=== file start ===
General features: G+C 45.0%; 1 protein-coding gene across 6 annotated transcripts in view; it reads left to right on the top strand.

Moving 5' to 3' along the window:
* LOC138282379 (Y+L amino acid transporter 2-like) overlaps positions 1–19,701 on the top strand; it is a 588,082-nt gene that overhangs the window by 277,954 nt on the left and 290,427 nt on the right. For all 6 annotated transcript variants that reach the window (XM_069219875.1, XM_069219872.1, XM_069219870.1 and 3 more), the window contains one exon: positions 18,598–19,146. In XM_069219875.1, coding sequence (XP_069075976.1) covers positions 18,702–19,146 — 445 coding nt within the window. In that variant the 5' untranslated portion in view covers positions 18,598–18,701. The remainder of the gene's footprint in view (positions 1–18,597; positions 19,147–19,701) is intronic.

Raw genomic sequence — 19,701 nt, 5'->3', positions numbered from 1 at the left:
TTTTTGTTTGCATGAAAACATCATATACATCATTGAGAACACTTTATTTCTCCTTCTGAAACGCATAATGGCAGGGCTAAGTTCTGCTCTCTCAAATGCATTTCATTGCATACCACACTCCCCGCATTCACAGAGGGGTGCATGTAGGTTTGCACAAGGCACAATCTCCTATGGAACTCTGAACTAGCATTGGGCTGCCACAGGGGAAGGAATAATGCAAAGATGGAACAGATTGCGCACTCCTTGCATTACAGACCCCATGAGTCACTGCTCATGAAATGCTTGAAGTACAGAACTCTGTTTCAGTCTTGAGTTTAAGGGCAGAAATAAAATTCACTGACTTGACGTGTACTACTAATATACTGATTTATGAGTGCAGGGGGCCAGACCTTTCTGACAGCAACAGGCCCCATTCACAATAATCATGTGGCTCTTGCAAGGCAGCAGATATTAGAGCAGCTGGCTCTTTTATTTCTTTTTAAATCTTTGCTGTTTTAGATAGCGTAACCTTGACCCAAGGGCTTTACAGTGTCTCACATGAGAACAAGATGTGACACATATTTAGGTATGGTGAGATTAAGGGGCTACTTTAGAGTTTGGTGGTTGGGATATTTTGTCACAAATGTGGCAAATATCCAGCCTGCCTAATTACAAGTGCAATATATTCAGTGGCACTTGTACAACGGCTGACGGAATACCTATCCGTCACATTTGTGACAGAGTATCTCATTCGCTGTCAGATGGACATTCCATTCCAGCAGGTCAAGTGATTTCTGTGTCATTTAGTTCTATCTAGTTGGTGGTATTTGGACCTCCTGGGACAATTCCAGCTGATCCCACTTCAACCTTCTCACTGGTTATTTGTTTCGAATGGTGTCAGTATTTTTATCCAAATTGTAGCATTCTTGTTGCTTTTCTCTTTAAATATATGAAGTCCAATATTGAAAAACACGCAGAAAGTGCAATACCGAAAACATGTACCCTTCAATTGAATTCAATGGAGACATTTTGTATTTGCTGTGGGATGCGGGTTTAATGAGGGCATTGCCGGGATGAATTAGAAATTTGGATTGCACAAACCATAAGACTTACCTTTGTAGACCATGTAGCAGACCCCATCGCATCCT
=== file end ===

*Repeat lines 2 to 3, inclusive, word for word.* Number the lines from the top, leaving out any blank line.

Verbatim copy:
Moving 5' to 3' along the window:
* LOC138282379 (Y+L amino acid transporter 2-like) overlaps positions 1–19,701 on the top strand; it is a 588,082-nt gene that overhangs the window by 277,954 nt on the left and 290,427 nt on the right. For all 6 annotated transcript variants that reach the window (XM_069219875.1, XM_069219872.1, XM_069219870.1 and 3 more), the window contains one exon: positions 18,598–19,146. In XM_069219875.1, coding sequence (XP_069075976.1) covers positions 18,702–19,146 — 445 coding nt within the window. In that variant the 5' untranslated portion in view covers positions 18,598–18,701. The remainder of the gene's footprint in view (positions 1–18,597; positions 19,147–19,701) is intronic.